APR stands for annual percentage rate of charge and it represents the cost of borrowing over a year and includes interest and any other mandatory charges which apply, such as an annual fee. Other occasional charges such as cash withdrawal or default fees are not included as they do not apply to every customer.

What impact will there be on your credit score?

When you apply for a credit card, a hard credit check may be carried out. This could impact your credit score, as it’s noted on your credit file whenever a hard credit check is made. This may be a red flag to lenders if you make lots of credit applications in a short amount of time. Multiple credit applications could suggest you're having trouble managing your finances.

However, if you use a free eligibility checker, this won’t impact your credit score. In this case, a soft credit check will be carried out to give you an idea if you would be accepted for a credit card or not. A soft credit check may be flagged on your credit record, however it won’t be visible to other lenders. Only you will be able to see a soft search in your report.

How to use a credit card

A credit card can help you spread the cost of purchases. With our Partnership Credit Card, you can also earn rewards and points on your spending. Representative 27.9% APR (variable).*

Most credit card providers allow you to request a balance transfer. This is the process of moving an existing credit card balance to another credit card with a different lender, subject to approval. Balance transfers can affect your interest free period for purchases, depending on your lender. Carrying a balance means you’ll be charged interest on any new purchases straight away.

It is important to make repayments on time, so setting up a direct debit is a handy way to make sure you remember to pay.

*Credit subject to status. 18s and over. UK residents. T&Cs apply. John Lewis plc is a credit broker. NewDay ltd is the lender. Reward terms apply.

Check if you’re eligible for a Partnership Credit Card

If you’re interested in applying for the Partnership Credit Card we’ll perform a soft search to check your eligibility before you apply. This means it won’t impact your credit score.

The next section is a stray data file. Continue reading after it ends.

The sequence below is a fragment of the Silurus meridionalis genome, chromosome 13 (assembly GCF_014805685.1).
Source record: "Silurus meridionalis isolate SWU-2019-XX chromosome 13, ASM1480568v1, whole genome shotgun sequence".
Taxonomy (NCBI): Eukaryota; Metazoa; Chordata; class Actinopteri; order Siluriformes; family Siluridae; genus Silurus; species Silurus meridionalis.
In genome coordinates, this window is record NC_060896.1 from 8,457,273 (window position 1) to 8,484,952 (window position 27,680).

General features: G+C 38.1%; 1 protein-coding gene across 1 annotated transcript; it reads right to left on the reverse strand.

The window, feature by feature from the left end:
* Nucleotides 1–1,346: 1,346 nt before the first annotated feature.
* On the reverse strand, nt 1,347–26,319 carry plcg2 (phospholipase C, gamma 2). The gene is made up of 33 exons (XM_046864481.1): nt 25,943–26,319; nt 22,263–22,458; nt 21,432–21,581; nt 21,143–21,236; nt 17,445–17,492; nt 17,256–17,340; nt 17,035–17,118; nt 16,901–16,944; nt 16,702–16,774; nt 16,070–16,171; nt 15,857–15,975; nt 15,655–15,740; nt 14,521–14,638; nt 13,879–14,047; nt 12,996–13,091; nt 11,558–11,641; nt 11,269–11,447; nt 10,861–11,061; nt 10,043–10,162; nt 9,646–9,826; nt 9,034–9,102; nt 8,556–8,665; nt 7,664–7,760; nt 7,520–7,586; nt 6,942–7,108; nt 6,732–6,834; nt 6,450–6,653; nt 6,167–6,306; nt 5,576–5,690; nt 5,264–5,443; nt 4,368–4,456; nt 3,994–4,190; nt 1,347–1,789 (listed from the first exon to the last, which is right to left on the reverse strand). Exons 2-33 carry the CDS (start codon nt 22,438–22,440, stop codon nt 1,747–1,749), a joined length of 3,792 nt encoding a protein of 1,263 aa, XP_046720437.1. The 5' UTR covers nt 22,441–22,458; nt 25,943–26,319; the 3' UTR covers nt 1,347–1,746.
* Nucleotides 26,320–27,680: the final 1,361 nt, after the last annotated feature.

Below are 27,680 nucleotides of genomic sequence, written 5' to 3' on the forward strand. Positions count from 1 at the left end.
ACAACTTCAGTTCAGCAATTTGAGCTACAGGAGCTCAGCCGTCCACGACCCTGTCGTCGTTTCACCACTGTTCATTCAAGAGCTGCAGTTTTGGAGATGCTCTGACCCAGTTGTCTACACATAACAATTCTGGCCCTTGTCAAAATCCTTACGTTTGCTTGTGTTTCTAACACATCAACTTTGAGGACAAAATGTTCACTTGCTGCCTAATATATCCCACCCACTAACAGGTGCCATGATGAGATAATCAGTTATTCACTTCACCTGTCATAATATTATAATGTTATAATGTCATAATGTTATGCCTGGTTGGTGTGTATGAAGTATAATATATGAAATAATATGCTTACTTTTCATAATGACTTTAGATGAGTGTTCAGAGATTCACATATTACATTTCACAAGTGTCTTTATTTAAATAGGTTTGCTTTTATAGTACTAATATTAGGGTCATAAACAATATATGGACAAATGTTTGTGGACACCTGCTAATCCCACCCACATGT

Credit subject to status. 18s and over. UK residents. T&Cs apply. John Lewis plc is a credit broker and not a lender.

Content correct at time of writing 16/02/24.

John Lewis Finance is not responsible for content contained on external websites. This article is for promotional or information purposes only. You must not rely on it as advice. Please contact a financial adviser if you need advice before you apply for a financial product or service.

You might be able to make a claim if something goes wrong with your credit card purchases.

We break down everything you need to know about credit checks.

Learn about what you may need to do to build a positive credit history.

John Lewis plc is a credit broker and not a lender, introducing the Partnership Credit Card under exclusive arrangements with the lender NewDay Ltd.
John Lewis Finance is a trading name of John Lewis plc, registered in England with company number 233462, registered office: 171 Victoria Street, London SW1E 5NN. Authorised and regulated by the Financial Conduct Authority (FRN 724309). Credit is provided by NewDay Ltd, a company registered in England and Wales with registered number 7297722, registered office: 7 Handyside Street, London, N1C 4DA. NewDay Ltd is authorised and regulated by the Financial Conduct Authority with number 690292 and is also authorised by the Financial Conduct Authority under the Payment Services Regulations 2017 (Ref no: 555318) for the provision of payment services.

Copyright © John Lewis Partnership